Interpretations and Intersections
Edited by Peter Hocken, Tony L. Richie and Christopher A. Stephenson
Derek C. Hatch
Five years have passed since the publication of the report from the second round of international ecumenical dialogues between the Baptist World Alliance and the Pontifical Council for Promoting Christian Unity. When this document—titled The Word of God in the Life of the Church—was released, readers recognised that it would demand ongoing reflection and engagement as part of its reception. This article describes how Baptists have received the report during this interval. To do so, the article will discuss printed journal articles, books, academic sessions, and ecclesial events where the report has appeared, been discussed, and critically engaged. The article also articulates several suggestions for cultivating further awareness and active engagement with the report by Baptists. It concludes with the hope that deeper Baptist reception of The Word of God in the Life of the Church will bolster mutual understanding between both communities.
In response to the ongoing secularization of the West, much missiological reflection on the church has turned to post-foundationalist, pragmatic and traditioned approaches culminating in a ‘counter-cultural’ model of the church. This model, developed most extensively in neo-Anabaptist contributions, is believed to contain rich promises for missionary ecclesiology in a post-Christendom age. In this article several traditions that have contributed to this approach are examined, with an emphasis on neo-Anabaptism – especially the works of Yoder and Hauerwas. A critical discussion of the model’s idealism and view of culture follows. Based on this analysis, the article discusses how the model of the counter-cultural church can contribute to Christian mission in the secularized societies of the West.
This article investigates potential learning for the Church of England with regard to ‘mutual flourishing’. It begins by summarising the findings from recent research, which employs the principles of receptive ecumenism to explore women’s experiences of working in English churches. During this research, ‘mutual flourishing’ (as described in the ‘Five Guiding Principles’) was identified repeatedly, as an area of practice which is a ‘live’ wound in the life of the Church of England. The article moves on to discuss the theme of friendship in the theology of Thomas Aquinas, arguing that Thomas’s particular approach to friendship, if appropriated prudently, could contribute to healing the ‘wound’ identified during the research. The final phase moves on to suggest what it might mean in practice to appropriate Thomas’s theology of friendship in the life of the Church of England.
The purpose of this article is to bring to light the ecclesiological reality of cathedrals, with a main focus on the Church of England. It initiates a concise ecclesiological discussion of the following aspects of the English, Anglican cathedrals: (a) the cathedral as a church of Christ; (b) the place and role of the cathedral within the diocese; (c) the relationship between the cathedral and the diocesan bishop; (d) the mission of the cathedral. The article concludes with a brief reflection on (e) the cathedral as the ‘mother church’ of the diocese.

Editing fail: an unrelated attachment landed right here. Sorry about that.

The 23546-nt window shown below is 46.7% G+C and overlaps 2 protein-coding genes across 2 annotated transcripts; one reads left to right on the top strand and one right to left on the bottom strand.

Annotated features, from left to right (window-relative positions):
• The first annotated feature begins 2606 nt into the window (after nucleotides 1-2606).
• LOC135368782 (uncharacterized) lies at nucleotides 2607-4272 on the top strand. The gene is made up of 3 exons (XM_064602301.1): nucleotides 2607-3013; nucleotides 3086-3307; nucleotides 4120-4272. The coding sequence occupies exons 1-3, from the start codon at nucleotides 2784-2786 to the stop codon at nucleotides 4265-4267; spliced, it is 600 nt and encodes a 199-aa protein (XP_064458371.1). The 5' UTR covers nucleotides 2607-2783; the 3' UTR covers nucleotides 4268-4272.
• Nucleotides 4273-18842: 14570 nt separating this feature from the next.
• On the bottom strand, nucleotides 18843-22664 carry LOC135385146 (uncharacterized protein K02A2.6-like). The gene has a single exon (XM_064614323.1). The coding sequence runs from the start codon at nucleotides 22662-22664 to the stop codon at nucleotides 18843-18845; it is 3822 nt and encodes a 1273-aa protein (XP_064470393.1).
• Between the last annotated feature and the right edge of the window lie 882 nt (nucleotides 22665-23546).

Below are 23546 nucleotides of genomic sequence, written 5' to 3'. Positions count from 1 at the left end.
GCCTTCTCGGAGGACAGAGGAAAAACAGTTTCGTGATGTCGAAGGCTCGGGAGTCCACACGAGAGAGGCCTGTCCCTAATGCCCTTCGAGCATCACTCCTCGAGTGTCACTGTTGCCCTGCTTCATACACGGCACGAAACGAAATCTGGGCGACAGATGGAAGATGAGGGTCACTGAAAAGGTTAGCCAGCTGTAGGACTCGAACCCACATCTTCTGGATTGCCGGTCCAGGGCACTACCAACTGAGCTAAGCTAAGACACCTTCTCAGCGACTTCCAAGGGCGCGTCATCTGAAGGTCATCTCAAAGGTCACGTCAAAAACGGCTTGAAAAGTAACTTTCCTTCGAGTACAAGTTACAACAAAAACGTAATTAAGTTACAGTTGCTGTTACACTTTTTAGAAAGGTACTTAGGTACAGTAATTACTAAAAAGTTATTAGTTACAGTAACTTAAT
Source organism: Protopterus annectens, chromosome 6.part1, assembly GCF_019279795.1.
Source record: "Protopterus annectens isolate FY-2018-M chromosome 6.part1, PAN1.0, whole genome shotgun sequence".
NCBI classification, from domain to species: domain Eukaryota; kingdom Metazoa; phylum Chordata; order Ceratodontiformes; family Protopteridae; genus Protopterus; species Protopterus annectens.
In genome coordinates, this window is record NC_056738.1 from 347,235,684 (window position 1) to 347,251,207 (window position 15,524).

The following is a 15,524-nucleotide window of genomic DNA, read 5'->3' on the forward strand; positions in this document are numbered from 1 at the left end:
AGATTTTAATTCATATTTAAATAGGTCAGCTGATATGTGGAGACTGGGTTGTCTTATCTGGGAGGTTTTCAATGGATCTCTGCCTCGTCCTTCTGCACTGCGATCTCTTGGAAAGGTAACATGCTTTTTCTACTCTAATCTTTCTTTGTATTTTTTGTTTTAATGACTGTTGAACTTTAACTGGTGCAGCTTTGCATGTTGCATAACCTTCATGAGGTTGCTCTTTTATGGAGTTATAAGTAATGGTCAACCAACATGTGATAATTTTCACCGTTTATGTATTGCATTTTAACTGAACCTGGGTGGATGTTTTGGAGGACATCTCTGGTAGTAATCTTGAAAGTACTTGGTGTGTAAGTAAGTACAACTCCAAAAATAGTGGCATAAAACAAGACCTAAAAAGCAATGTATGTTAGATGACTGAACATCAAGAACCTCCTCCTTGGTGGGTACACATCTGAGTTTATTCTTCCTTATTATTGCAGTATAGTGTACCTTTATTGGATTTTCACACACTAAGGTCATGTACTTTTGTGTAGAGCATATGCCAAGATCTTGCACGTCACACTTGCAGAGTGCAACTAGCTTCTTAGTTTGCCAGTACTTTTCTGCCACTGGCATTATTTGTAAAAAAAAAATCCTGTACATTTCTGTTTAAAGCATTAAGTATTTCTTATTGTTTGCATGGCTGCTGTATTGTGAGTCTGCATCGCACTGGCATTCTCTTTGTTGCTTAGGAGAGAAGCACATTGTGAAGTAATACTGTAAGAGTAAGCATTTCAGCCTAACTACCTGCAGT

‘Witness’ belongs to the central vocabulary of contemporary ecumenism. Despite its ecumenically significant role the concept has not been defined in ecumenical dialogues, neither analysed in academic research. Already a rough mapping of dialogue documents shows that the concept is used in various ways and contexts but not in a coherent or conscious way. This article studies the meaning of ‘witness’ in two ecumenical documents issued by the World Council of Churches, ‘Together towards Life. Mission and Evangelism in Changing Landscapes’ (2012) and ‘The Church: Towards a Common Vision’ (2013). Both documents see witness as the characteristically Christian way of participating in the mission of the Triune God but give it different roles in the life of the church.
Mater Misericordiae Sanctissima et Dolorosa
Edited by Steven McMichael and Katie Wrisley Shelby
Contributors are Luciano Bertazzo, Michael W. Blastic, Rachel Fulton Brown, Leah Marie Buturain, Marzia Ceschia, Holly Flora, Alessia Francone, J. Isaac Goff, Darrelyn Gunzburg, Mary Beth Ingham, Christiaan Kappes, Steven J. McMichael, Pacelli Millane, Kimberly Rivers, Filippo Sedda, and Christopher J. Shorrock.
Eine Studie zu Ps-Dionysius-Rezeption, triplex via und analogem Weltbild bei Maximus Confessor
Friedrich Schleiermacher’s Theology of Finitude
Ruth Jackson Ravenscroft
The book analyses major texts from Schleiermacher’s early work. It argues that his experiments with literary form convey his understanding that human knowledge is inherently social, and that religion is thoroughly linguistic and historical. The book contends that by making finitude (and not freedom) a universal aspect to human life, Schleiermacher offers rich conceptual resources for considering what it means to be human in this world, both in relations of difference to others, and in relation to the infinite.
The Path of Ecclesial Conversion
Edited by Willem van Vlastuin and Kelly M. Kapic
Contributors are: Joel R. Beeke, Henk van den Belt, Gert A. van den Brink, Hans Burger, Daniel R. Hyde, Kelly M. Kapic, Reinier W. de Koeijer, Ryan M. McGraw, David P. Murray, Carl R. Trueman, Willem van Vlastuin.
For Jewish scholars it was a means to position Jewry within a dominantly Christian culture. As a consequence, Jews now feel more at ease to relate to Jesus as a Jew.